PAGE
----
Saturday, April 19, 2008

The Problem of the Cubs

Marty Brennaman's perspective on Cubs fans: [per chris w]



Here's the thing:

This debate is essentially a question of elitism.

I've realized that my problems with Cubs fans are rooted in their unabashed lack of baseball knowledge and general boorish behavior [both at Wrigley and in Cincinnati]. That's what I was getting at in my last post, when I criticized Paul Daughtery for suggesting that the Reds ought to embrace the Cubs' ability to draw fans.

Considering two of the comments on my most recent post, I realized that it boils down to a larger question about professional sports:

Is the purpose of a baseball team [or any other sports team] to provide entertainment, play good baseball, profit the owners, or something else?

In my somewhat-elitist point of view, the priority is to play good baseball. This is also because I believe that well-played baseball provides entertainment and can generate profit.

However, considering there are quite a number of people in society who don't have an appreciation for well-played baseball as I do, baseball is often an entertainment-provider. It's true that when people go to sit in the bleachers at Wrigley, it's for Take Me Out To the Ballgame, Right Field Sucks and Old Style. The Anonymous commenter properly suggested that a good model might be the Red Sox, who have hordes of annoying fans (perhaps even worse than the Cubs and Yankees) but still manage to play good baseball.

Obviously, if I were a Red Sox fan, I would be pleased at the quality of baseball in Fenway Park - but I still might be more than a little pissed at the quality of fans in Fenway Park. I'd hope that most franchises aspire to cultivate a fan base who appreciate good baseball. For my money, actually, the franchise that best approximates this is the Cardinals - reasonably informed fans and reasonably successful teams.

To conclude: I'm with the elitists here. I'm willing to castigate Cubs fans for being morons. I think it should be a franchise's goal to win games - and it can surely help you win games if you draw a lot of fans and generate a lot of income. But I think it's antithetical to the goal of winning games if you pursue entertainment over baseball, as the Cubs have done. So, maybe I'm an elitist, but I've never had a problem with that anyways.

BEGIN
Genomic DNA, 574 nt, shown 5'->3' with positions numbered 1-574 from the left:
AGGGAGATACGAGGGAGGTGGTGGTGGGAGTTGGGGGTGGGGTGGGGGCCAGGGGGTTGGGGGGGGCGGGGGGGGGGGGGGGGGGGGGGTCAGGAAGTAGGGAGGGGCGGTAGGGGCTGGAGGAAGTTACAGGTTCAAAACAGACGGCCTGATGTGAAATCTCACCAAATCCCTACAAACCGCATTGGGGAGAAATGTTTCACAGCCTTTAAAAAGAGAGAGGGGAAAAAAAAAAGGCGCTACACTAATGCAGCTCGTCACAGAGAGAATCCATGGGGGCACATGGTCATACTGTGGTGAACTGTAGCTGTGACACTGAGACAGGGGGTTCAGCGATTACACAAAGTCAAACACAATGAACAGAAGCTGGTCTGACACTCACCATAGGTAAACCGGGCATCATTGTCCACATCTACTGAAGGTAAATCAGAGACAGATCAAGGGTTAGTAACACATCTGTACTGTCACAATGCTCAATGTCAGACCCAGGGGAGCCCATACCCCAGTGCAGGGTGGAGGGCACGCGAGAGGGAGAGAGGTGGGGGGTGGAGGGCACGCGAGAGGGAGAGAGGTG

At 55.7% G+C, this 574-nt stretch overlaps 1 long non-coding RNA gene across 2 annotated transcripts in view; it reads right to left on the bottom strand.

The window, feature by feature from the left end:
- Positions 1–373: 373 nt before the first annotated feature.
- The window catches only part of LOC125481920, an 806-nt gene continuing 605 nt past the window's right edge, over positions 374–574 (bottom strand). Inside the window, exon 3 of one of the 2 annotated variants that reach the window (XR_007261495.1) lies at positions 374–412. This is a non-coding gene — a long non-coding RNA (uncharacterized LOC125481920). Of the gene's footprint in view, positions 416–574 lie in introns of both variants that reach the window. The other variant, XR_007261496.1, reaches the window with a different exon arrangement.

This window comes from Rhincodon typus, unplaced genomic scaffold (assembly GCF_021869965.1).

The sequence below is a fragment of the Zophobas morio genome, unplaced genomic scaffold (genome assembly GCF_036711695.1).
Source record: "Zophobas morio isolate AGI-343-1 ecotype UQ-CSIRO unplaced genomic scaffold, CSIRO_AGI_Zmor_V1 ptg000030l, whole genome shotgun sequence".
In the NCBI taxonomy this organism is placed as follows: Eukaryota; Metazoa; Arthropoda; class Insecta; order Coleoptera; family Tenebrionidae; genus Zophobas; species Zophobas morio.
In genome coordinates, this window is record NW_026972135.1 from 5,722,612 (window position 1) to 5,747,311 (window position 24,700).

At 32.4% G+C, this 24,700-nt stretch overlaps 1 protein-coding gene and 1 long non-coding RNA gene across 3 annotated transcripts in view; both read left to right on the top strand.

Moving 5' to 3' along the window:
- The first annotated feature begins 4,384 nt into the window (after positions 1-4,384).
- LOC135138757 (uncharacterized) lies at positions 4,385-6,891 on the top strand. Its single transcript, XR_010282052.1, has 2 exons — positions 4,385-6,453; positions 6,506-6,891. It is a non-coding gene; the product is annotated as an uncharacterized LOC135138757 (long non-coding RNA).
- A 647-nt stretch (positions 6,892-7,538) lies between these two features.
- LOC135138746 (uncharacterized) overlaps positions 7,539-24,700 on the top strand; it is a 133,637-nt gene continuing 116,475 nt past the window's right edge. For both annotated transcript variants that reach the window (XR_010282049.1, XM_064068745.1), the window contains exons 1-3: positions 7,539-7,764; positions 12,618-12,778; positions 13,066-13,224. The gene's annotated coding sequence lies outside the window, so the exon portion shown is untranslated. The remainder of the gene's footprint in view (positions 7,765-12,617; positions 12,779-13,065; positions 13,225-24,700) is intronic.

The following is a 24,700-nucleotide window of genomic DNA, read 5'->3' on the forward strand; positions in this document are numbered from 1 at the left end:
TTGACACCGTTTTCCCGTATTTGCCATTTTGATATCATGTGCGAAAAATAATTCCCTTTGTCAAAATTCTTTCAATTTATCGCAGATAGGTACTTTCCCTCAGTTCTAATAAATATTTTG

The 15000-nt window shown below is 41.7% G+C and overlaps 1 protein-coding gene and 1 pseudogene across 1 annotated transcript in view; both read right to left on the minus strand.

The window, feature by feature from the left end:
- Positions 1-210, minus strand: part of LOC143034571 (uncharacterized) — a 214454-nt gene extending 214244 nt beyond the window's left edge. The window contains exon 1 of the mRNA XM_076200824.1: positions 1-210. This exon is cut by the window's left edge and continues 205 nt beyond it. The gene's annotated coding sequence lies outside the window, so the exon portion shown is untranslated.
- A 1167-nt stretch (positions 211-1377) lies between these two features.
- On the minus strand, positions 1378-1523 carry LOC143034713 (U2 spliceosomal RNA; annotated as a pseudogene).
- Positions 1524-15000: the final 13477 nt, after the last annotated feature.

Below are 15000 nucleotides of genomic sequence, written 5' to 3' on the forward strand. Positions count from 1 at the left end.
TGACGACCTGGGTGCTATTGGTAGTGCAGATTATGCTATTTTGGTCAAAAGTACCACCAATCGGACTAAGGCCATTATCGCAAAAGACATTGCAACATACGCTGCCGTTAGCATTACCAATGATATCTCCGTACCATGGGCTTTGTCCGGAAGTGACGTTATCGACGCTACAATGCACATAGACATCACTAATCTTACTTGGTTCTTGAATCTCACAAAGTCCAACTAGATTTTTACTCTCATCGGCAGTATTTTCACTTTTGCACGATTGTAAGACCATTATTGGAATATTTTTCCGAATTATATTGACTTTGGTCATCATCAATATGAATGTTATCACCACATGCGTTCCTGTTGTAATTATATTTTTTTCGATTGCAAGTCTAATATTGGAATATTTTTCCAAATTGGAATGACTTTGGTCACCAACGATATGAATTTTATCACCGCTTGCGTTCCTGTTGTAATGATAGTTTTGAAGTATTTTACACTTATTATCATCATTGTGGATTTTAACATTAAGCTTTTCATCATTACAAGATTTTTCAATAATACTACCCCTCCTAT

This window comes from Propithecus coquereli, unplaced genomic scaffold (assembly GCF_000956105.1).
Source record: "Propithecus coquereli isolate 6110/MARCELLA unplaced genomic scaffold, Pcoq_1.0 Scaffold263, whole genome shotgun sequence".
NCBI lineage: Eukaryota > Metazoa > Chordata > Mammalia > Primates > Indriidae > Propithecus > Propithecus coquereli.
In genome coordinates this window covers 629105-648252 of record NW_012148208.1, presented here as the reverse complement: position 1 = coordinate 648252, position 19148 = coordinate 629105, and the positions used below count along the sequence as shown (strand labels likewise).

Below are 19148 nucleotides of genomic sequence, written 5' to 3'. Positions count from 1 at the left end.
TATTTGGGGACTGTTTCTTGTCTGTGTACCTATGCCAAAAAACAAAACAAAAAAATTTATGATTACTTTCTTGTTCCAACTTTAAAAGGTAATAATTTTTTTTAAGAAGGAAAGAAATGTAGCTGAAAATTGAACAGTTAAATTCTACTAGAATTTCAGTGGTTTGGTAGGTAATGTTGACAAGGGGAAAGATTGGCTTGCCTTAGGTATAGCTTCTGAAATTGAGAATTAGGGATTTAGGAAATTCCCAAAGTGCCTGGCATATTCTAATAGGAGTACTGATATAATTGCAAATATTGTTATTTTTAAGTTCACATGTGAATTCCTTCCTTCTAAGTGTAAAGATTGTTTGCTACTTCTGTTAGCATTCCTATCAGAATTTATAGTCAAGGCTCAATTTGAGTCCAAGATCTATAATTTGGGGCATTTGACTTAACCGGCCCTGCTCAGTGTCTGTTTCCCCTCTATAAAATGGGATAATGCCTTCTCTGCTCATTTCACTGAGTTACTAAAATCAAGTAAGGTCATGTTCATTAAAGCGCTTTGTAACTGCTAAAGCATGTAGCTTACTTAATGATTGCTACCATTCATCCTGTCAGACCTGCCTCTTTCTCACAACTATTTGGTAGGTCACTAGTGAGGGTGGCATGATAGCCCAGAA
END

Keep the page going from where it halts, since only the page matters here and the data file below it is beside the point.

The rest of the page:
Here's a guy who ascertains the real problems: [pretty bad language. nsfw. or kids. but it's still hilarious].

4 comments:

Martin said...

The thing about Daugherty's comments though was that he used the Cubs, a hapless franchise who have barely been relevent in baseball the last 100 years. Great, they make a ton of money, but as a franchise, they are nothing to emulate in terms of the game. Is he asking the Reds to make lots of money, but not win anything, because by using the Cubs as his example, that's what his article is pretty much encouraging. Some of the comments missed the point, that this wasn't in the business section, or a piece written by a disgruntled share holder, but a sportswriter about the local team. Teams are suppossed to win, or at least try to win. They are a business yes, but the business is baseball, which is something done to win, not merely compete. What does the writer care how much money the Reds make? The A's have been competetive for years with far less payroll then the Cubs, as have other teams, such as the Astros, the Twins and Padres.

Anyway, he also misses the point. The Cubs non-baseball traditions and entertainment have been created by 100 years of losing, and the uniqueness of the last day baseball team, not from Fast Pitch machines, Kid Parks, and batting cages. That makes it very difficult for the Reds, or any other team, to emulate the Cubs "business model" for success.